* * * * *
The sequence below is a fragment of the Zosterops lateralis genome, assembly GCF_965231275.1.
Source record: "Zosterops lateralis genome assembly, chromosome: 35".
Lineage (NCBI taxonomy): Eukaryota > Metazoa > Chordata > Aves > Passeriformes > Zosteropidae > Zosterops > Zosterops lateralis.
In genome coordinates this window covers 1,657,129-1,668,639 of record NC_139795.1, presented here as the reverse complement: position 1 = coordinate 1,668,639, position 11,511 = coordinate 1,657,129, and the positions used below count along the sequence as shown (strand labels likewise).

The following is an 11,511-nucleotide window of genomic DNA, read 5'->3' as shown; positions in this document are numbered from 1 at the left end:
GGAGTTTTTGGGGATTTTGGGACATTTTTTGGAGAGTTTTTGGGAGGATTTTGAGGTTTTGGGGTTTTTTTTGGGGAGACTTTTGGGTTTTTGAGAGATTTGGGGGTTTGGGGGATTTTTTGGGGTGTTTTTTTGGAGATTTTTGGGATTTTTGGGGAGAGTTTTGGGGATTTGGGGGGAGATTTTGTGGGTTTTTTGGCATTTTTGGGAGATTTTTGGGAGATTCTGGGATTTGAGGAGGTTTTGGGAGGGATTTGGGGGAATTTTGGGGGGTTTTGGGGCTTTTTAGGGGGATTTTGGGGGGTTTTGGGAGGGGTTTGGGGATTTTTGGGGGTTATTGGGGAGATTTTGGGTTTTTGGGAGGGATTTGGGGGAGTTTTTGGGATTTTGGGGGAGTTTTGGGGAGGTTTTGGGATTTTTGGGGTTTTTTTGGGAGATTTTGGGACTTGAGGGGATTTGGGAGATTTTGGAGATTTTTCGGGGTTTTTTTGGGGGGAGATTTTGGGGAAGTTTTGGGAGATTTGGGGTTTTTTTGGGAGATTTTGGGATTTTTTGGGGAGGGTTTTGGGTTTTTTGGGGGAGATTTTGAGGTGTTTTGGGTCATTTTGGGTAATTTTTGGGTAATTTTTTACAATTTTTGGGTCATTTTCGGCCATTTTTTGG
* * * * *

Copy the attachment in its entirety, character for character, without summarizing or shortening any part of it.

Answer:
The sequence below is a fragment of the Zosterops lateralis genome, assembly GCF_965231275.1.
Source record: "Zosterops lateralis genome assembly, chromosome: 35".
Lineage (NCBI taxonomy): Eukaryota > Metazoa > Chordata > Aves > Passeriformes > Zosteropidae > Zosterops > Zosterops lateralis.
In genome coordinates this window covers 1,657,129-1,668,639 of record NC_139795.1, presented here as the reverse complement: position 1 = coordinate 1,668,639, position 11,511 = coordinate 1,657,129, and the positions used below count along the sequence as shown (strand labels likewise).

The following is an 11,511-nucleotide window of genomic DNA, read 5'->3' as shown; positions in this document are numbered from 1 at the left end:
GGAGTTTTTGGGGATTTTGGGACATTTTTTGGAGAGTTTTTGGGAGGATTTTGAGGTTTTGGGGTTTTTTTTGGGGAGACTTTTGGGTTTTTGAGAGATTTGGGGGTTTGGGGGATTTTTTGGGGTGTTTTTTTGGAGATTTTTGGGATTTTTGGGGAGAGTTTTGGGGATTTGGGGGGAGATTTTGTGGGTTTTTTGGCATTTTTGGGAGATTTTTGGGAGATTCTGGGATTTGAGGAGGTTTTGGGAGGGATTTGGGGGAATTTTGGGGGGTTTTGGGGCTTTTTAGGGGGATTTTGGGGGGTTTTGGGAGGGGTTTGGGGATTTTTGGGGGTTATTGGGGAGATTTTGGGTTTTTGGGAGGGATTTGGGGGAGTTTTTGGGATTTTGGGGGAGTTTTGGGGAGGTTTTGGGATTTTTGGGGTTTTTTTGGGAGATTTTGGGACTTGAGGGGATTTGGGAGATTTTGGAGATTTTTCGGGGTTTTTTTGGGGGGAGATTTTGGGGAAGTTTTGGGAGATTTGGGGTTTTTTTGGGAGATTTTGGGATTTTTTGGGGAGGGTTTTGGGTTTTTTGGGGGAGATTTTGAGGTGTTTTGGGTCATTTTGGGTAATTTTTGGGTAATTTTTTACAATTTTTGGGTCATTTTCGGCCATTTTTTGG